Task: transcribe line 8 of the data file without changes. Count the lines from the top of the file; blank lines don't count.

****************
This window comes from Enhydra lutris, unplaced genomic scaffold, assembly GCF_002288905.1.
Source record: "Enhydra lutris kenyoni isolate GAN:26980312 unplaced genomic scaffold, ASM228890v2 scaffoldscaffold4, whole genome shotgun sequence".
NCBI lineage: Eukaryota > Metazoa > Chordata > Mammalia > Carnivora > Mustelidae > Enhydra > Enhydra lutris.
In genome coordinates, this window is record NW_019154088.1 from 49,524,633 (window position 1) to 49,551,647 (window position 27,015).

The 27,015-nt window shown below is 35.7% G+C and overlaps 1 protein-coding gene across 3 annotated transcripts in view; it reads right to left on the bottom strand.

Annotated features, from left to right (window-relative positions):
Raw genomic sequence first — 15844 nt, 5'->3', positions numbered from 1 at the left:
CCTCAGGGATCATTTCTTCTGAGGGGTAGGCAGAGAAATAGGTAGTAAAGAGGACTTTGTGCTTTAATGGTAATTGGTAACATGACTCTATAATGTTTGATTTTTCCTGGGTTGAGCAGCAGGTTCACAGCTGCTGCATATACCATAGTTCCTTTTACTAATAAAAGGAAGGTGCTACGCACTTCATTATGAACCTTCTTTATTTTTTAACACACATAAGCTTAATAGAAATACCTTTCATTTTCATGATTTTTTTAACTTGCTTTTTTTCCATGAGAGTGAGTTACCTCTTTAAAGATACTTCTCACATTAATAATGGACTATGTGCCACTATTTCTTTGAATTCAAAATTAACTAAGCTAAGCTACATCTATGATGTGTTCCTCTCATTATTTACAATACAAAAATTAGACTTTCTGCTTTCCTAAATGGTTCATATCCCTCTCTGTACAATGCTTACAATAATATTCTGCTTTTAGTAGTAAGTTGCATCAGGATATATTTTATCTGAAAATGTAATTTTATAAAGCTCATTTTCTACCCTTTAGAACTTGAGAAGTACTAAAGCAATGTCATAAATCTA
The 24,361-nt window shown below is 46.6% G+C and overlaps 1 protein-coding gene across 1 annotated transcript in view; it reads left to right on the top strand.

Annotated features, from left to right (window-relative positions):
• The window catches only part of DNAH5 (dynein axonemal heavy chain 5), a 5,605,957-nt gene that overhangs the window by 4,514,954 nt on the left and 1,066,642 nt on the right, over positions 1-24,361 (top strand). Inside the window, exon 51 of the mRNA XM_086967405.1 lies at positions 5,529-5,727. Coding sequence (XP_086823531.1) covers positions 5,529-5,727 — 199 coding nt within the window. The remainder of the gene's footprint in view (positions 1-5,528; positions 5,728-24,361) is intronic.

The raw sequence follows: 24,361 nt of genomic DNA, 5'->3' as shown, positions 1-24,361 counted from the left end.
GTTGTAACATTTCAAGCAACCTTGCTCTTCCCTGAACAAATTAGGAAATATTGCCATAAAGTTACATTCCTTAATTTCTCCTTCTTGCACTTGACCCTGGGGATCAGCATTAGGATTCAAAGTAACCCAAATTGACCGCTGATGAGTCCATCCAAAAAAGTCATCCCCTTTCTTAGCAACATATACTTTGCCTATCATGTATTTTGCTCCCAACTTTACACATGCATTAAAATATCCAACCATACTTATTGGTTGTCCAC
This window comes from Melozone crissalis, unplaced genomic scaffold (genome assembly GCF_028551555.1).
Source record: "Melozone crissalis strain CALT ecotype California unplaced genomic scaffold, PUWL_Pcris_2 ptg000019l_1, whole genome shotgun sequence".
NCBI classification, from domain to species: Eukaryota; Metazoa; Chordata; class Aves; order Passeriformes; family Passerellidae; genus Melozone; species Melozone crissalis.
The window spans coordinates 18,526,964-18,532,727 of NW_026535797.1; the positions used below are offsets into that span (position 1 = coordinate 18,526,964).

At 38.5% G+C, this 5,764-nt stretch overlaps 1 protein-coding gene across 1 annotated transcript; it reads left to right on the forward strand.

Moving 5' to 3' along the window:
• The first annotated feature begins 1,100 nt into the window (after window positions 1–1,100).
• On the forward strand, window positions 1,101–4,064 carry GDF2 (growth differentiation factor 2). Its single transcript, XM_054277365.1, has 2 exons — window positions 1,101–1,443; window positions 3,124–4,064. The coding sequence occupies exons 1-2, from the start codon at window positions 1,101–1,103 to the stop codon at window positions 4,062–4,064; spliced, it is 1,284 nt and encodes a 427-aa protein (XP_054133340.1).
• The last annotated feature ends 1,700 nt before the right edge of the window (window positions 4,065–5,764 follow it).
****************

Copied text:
CCTCAGGGATCATTTCTTCTGAGGGGTAGGCAGAGAAATAGGTAGTAAAGAGGACTTTGTGCTTTAATGGTAATTGGTAACATGACTCTATAATGTTTGATTTTTCCTGGGTTGAGCAGCAGGTTCACAGCTGCTGCATATACCATAGTTCCTTTTACTAATAAAAGGAAGGTGCTACGCACTTCATTATGAACCTTCTTTATTTTTTAACACACATAAGCTTAATAGAAATACCTTTCATTTTCATGATTTTTTTAACTTGCTTTTTTTCCATGAGAGTGAGTTACCTCTTTAAAGATACTTCTCACATTAATAATGGACTATGTGCCACTATTTCTTTGAATTCAAAATTAACTAAGCTAAGCTACATCTATGATGTGTTCCTCTCATTATTTACAATACAAAAATTAGACTTTCTGCTTTCCTAAATGGTTCATATCCCTCTCTGTACAATGCTTACAATAATATTCTGCTTTTAGTAGTAAGTTGCATCAGGATATATTTTATCTGAAAATGTAATTTTATAAAGCTCATTTTCTACCCTTTAGAACTTGAGAAGTACTAAAGCAATGTCATAAATCTA